November 18, 2013
Working out Pressure……..
To work out pressure we need to know two things; the force or weight applied and the area over which the force or weight works. The equation for working out pressure is simply;
pressure = force ÷ area
Pressure is measured in any unit of force divided by any unit of area. The measurement of pressure can seem confusing at first glance, because there are so many different units that have been used historically. Many old pressure units have obvious practical origins. ‘’Inches of water’’for example was the unit used where pressures were measured with a water column whose top surface was sighted against an inch scale. Initially these measurement techniques were crude and inaccurate and units were invented and adopted to suit local convenience. As technological demands increased, the need for more consistent units developed and definitions were refined to take account of other variations such as fluid density.
obsolete and poorly defined unitsBlaise Pascal. A pressure of 1Pa is tiny. It has been compared to the pressure exerted by a dollar bill resting flat on a table.
However, the Pascal is not always the most convenient unit of pressure to use. Many engineers worldwide use the bar because in much of their work using pascals would involve very large numbers. The bar and the millibar were introduced by the British meteorologist William Napier Shaw in 1909, while he was the director of the Meteorological Office in London. The bar is about the pressure of the atmosphere, the barometric pressure, hence its name.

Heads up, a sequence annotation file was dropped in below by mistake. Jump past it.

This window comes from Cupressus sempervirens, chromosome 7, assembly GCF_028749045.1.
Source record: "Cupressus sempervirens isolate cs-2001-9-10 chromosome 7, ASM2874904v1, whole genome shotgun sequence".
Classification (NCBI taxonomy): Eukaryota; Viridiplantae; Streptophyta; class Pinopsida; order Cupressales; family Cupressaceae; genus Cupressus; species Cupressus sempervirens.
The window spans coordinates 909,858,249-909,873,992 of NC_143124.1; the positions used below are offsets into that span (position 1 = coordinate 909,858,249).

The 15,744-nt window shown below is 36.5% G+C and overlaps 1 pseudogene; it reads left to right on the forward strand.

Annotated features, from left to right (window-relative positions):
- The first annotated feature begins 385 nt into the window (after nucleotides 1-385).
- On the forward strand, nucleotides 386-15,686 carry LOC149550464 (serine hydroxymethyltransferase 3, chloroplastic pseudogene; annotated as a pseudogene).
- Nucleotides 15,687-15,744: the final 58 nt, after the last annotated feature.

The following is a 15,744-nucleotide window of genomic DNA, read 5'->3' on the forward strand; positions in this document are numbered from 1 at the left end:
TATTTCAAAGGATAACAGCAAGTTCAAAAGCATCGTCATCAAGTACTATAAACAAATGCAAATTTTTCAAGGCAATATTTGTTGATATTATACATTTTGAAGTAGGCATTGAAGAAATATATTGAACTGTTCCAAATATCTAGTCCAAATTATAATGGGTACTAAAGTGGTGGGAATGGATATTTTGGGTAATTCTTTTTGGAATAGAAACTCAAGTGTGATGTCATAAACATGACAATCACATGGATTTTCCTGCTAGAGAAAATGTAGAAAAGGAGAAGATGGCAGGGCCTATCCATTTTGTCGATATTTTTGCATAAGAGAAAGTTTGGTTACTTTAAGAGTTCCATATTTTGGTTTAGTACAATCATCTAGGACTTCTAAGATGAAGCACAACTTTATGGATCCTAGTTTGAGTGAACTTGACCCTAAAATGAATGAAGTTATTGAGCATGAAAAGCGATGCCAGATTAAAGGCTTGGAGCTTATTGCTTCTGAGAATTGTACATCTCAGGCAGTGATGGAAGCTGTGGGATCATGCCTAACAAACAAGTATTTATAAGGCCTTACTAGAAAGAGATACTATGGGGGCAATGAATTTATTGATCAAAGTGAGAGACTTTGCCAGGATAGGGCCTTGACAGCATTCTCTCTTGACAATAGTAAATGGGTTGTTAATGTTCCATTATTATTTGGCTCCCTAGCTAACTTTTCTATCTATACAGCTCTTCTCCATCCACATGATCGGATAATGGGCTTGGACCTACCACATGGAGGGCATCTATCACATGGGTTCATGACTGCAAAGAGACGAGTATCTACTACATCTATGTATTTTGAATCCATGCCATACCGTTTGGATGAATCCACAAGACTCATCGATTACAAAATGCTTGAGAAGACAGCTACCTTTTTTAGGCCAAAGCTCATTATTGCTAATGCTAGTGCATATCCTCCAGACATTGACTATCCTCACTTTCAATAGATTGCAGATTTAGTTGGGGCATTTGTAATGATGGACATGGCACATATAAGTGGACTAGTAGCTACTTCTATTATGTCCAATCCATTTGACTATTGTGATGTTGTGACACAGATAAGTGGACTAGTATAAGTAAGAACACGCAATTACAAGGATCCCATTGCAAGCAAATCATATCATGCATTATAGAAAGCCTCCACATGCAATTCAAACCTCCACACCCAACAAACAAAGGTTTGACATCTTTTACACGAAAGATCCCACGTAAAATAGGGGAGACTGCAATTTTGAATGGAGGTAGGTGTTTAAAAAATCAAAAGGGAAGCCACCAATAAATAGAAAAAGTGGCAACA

Other units of measure in common use are pounds per square inch (psi). It is the pressure resulting from a force of one pound-force applied to an area of one square inch
These units of measure provide the foundations for most of the pressure units that are used commonly today. Each of these units has many alternative units of measure. If you consider the applications for measuring pressuresuch as the weight that a hydraulic system must lift or the pressure of water at a certain depth or level, you will find that the most convenient pressure units to choose would be those that relate to the mass or the height of fluid. For the level of liquids it is mainly the hydrostatic pressure that have been adopted for the pressure measurement units ie; Metres Water Gauge (mWG).
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